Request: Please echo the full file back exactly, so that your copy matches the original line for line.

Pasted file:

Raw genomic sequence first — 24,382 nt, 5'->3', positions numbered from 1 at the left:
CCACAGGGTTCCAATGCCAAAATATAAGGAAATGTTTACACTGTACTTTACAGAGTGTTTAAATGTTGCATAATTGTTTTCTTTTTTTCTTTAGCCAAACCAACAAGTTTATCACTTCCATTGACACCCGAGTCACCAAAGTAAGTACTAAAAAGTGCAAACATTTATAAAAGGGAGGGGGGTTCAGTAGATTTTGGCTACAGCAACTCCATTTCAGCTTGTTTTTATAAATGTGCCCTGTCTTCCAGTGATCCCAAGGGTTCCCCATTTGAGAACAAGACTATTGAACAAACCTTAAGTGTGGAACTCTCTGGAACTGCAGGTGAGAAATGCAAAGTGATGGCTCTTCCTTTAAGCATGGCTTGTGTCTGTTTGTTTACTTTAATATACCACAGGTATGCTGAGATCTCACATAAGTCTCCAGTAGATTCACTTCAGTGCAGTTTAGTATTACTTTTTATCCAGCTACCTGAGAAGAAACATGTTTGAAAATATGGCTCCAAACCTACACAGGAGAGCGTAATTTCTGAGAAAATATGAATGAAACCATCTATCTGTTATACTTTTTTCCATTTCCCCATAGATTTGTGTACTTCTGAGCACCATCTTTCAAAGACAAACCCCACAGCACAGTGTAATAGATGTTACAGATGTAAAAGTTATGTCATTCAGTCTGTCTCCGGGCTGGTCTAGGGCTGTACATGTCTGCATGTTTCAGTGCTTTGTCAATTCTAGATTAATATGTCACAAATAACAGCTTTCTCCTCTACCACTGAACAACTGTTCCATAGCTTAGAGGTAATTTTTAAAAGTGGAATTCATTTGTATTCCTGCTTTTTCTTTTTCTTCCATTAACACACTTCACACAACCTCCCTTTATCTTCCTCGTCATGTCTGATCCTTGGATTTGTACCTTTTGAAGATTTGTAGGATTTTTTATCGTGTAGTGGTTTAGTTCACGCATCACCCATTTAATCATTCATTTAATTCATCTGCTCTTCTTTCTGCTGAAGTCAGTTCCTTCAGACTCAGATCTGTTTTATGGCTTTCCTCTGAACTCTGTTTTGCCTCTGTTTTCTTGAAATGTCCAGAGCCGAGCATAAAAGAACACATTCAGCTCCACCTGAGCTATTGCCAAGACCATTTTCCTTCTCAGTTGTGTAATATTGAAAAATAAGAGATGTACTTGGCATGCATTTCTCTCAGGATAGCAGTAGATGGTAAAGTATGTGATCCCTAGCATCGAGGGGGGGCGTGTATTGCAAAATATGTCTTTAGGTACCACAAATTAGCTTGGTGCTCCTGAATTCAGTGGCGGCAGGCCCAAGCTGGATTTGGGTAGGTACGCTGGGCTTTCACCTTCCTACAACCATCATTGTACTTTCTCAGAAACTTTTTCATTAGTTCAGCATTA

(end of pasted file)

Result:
Raw genomic sequence first — 24,382 nt, 5'->3', positions numbered from 1 at the left:
CCACAGGGTTCCAATGCCAAAATATAAGGAAATGTTTACACTGTACTTTACAGAGTGTTTAAATGTTGCATAATTGTTTTCTTTTTTTCTTTAGCCAAACCAACAAGTTTATCACTTCCATTGACACCCGAGTCACCAAAGTAAGTACTAAAAAGTGCAAACATTTATAAAAGGGAGGGGGGTTCAGTAGATTTTGGCTACAGCAACTCCATTTCAGCTTGTTTTTATAAATGTGCCCTGTCTTCCAGTGATCCCAAGGGTTCCCCATTTGAGAACAAGACTATTGAACAAACCTTAAGTGTGGAACTCTCTGGAACTGCAGGTGAGAAATGCAAAGTGATGGCTCTTCCTTTAAGCATGGCTTGTGTCTGTTTGTTTACTTTAATATACCACAGGTATGCTGAGATCTCACATAAGTCTCCAGTAGATTCACTTCAGTGCAGTTTAGTATTACTTTTTATCCAGCTACCTGAGAAGAAACATGTTTGAAAATATGGCTCCAAACCTACACAGGAGAGCGTAATTTCTGAGAAAATATGAATGAAACCATCTATCTGTTATACTTTTTTCCATTTCCCCATAGATTTGTGTACTTCTGAGCACCATCTTTCAAAGACAAACCCCACAGCACAGTGTAATAGATGTTACAGATGTAAAAGTTATGTCATTCAGTCTGTCTCCGGGCTGGTCTAGGGCTGTACATGTCTGCATGTTTCAGTGCTTTGTCAATTCTAGATTAATATGTCACAAATAACAGCTTTCTCCTCTACCACTGAACAACTGTTCCATAGCTTAGAGGTAATTTTTAAAAGTGGAATTCATTTGTATTCCTGCTTTTTCTTTTTCTTCCATTAACACACTTCACACAACCTCCCTTTATCTTCCTCGTCATGTCTGATCCTTGGATTTGTACCTTTTGAAGATTTGTAGGATTTTTTATCGTGTAGTGGTTTAGTTCACGCATCACCCATTTAATCATTCATTTAATTCATCTGCTCTTCTTTCTGCTGAAGTCAGTTCCTTCAGACTCAGATCTGTTTTATGGCTTTCCTCTGAACTCTGTTTTGCCTCTGTTTTCTTGAAATGTCCAGAGCCGAGCATAAAAGAACACATTCAGCTCCACCTGAGCTATTGCCAAGACCATTTTCCTTCTCAGTTGTGTAATATTGAAAAATAAGAGATGTACTTGGCATGCATTTCTCTCAGGATAGCAGTAGATGGTAAAGTATGTGATCCCTAGCATCGAGGGGGGGCGTGTATTGCAAAATATGTCTTTAGGTACCACAAATTAGCTTGGTGCTCCTGAATTCAGTGGCGGCAGGCCCAAGCTGGATTTGGGTAGGTACGCTGGGCTTTCACCTTCCTACAACCATCATTGTACTTTCTCAGAAACTTTTTCATTAGTTCAGCATTA